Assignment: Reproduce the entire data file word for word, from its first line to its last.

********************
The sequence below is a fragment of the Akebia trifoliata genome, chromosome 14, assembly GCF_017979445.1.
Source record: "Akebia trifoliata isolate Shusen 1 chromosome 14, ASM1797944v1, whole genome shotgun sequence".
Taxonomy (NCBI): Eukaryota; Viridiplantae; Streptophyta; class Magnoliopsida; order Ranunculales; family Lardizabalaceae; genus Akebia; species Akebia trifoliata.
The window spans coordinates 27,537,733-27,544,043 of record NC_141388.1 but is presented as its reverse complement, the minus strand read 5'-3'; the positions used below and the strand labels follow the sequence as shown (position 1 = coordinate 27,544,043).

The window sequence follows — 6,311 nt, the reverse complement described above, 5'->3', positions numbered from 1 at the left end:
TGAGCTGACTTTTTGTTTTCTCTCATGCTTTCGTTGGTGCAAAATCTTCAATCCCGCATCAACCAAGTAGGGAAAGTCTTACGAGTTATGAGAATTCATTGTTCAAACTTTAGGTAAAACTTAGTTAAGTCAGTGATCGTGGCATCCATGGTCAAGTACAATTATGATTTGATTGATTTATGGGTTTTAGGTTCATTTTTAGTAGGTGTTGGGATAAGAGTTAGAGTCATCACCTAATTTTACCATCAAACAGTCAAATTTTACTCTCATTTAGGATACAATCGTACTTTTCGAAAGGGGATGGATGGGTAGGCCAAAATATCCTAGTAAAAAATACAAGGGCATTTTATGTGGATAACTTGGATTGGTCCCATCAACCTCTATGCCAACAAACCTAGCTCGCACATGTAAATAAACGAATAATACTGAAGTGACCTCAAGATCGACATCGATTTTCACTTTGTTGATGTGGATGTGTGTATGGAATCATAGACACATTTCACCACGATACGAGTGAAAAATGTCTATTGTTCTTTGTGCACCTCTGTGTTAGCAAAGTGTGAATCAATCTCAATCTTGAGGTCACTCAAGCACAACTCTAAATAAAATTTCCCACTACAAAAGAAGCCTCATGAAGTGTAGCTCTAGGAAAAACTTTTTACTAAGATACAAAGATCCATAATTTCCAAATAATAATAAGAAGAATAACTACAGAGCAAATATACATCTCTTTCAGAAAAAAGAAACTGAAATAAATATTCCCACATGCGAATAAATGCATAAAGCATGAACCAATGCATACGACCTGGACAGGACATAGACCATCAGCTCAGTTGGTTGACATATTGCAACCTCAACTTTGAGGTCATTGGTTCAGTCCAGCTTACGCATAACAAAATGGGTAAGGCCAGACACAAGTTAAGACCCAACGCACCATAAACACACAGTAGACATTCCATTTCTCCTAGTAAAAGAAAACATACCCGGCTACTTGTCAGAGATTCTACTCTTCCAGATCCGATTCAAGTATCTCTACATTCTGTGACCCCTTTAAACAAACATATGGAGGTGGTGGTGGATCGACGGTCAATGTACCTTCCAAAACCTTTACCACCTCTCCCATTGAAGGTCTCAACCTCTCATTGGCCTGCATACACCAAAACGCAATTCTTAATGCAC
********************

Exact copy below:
The sequence below is a fragment of the Akebia trifoliata genome, chromosome 14, assembly GCF_017979445.1.
Source record: "Akebia trifoliata isolate Shusen 1 chromosome 14, ASM1797944v1, whole genome shotgun sequence".
Taxonomy (NCBI): Eukaryota; Viridiplantae; Streptophyta; class Magnoliopsida; order Ranunculales; family Lardizabalaceae; genus Akebia; species Akebia trifoliata.
The window spans coordinates 27,537,733-27,544,043 of record NC_141388.1 but is presented as its reverse complement, the minus strand read 5'-3'; the positions used below and the strand labels follow the sequence as shown (position 1 = coordinate 27,544,043).

The window sequence follows — 6,311 nt, the reverse complement described above, 5'->3', positions numbered from 1 at the left end:
TGAGCTGACTTTTTGTTTTCTCTCATGCTTTCGTTGGTGCAAAATCTTCAATCCCGCATCAACCAAGTAGGGAAAGTCTTACGAGTTATGAGAATTCATTGTTCAAACTTTAGGTAAAACTTAGTTAAGTCAGTGATCGTGGCATCCATGGTCAAGTACAATTATGATTTGATTGATTTATGGGTTTTAGGTTCATTTTTAGTAGGTGTTGGGATAAGAGTTAGAGTCATCACCTAATTTTACCATCAAACAGTCAAATTTTACTCTCATTTAGGATACAATCGTACTTTTCGAAAGGGGATGGATGGGTAGGCCAAAATATCCTAGTAAAAAATACAAGGGCATTTTATGTGGATAACTTGGATTGGTCCCATCAACCTCTATGCCAACAAACCTAGCTCGCACATGTAAATAAACGAATAATACTGAAGTGACCTCAAGATCGACATCGATTTTCACTTTGTTGATGTGGATGTGTGTATGGAATCATAGACACATTTCACCACGATACGAGTGAAAAATGTCTATTGTTCTTTGTGCACCTCTGTGTTAGCAAAGTGTGAATCAATCTCAATCTTGAGGTCACTCAAGCACAACTCTAAATAAAATTTCCCACTACAAAAGAAGCCTCATGAAGTGTAGCTCTAGGAAAAACTTTTTACTAAGATACAAAGATCCATAATTTCCAAATAATAATAAGAAGAATAACTACAGAGCAAATATACATCTCTTTCAGAAAAAAGAAACTGAAATAAATATTCCCACATGCGAATAAATGCATAAAGCATGAACCAATGCATACGACCTGGACAGGACATAGACCATCAGCTCAGTTGGTTGACATATTGCAACCTCAACTTTGAGGTCATTGGTTCAGTCCAGCTTACGCATAACAAAATGGGTAAGGCCAGACACAAGTTAAGACCCAACGCACCATAAACACACAGTAGACATTCCATTTCTCCTAGTAAAAGAAAACATACCCGGCTACTTGTCAGAGATTCTACTCTTCCAGATCCGATTCAAGTATCTCTACATTCTGTGACCCCTTTAAACAAACATATGGAGGTGGTGGTGGATCGACGGTCAATGTACCTTCCAAAACCTTTACCACCTCTCCCATTGAAGGTCTCAACCTCTCATTGGCCTGCATACACCAAAACGCAATTCTTAATGCAC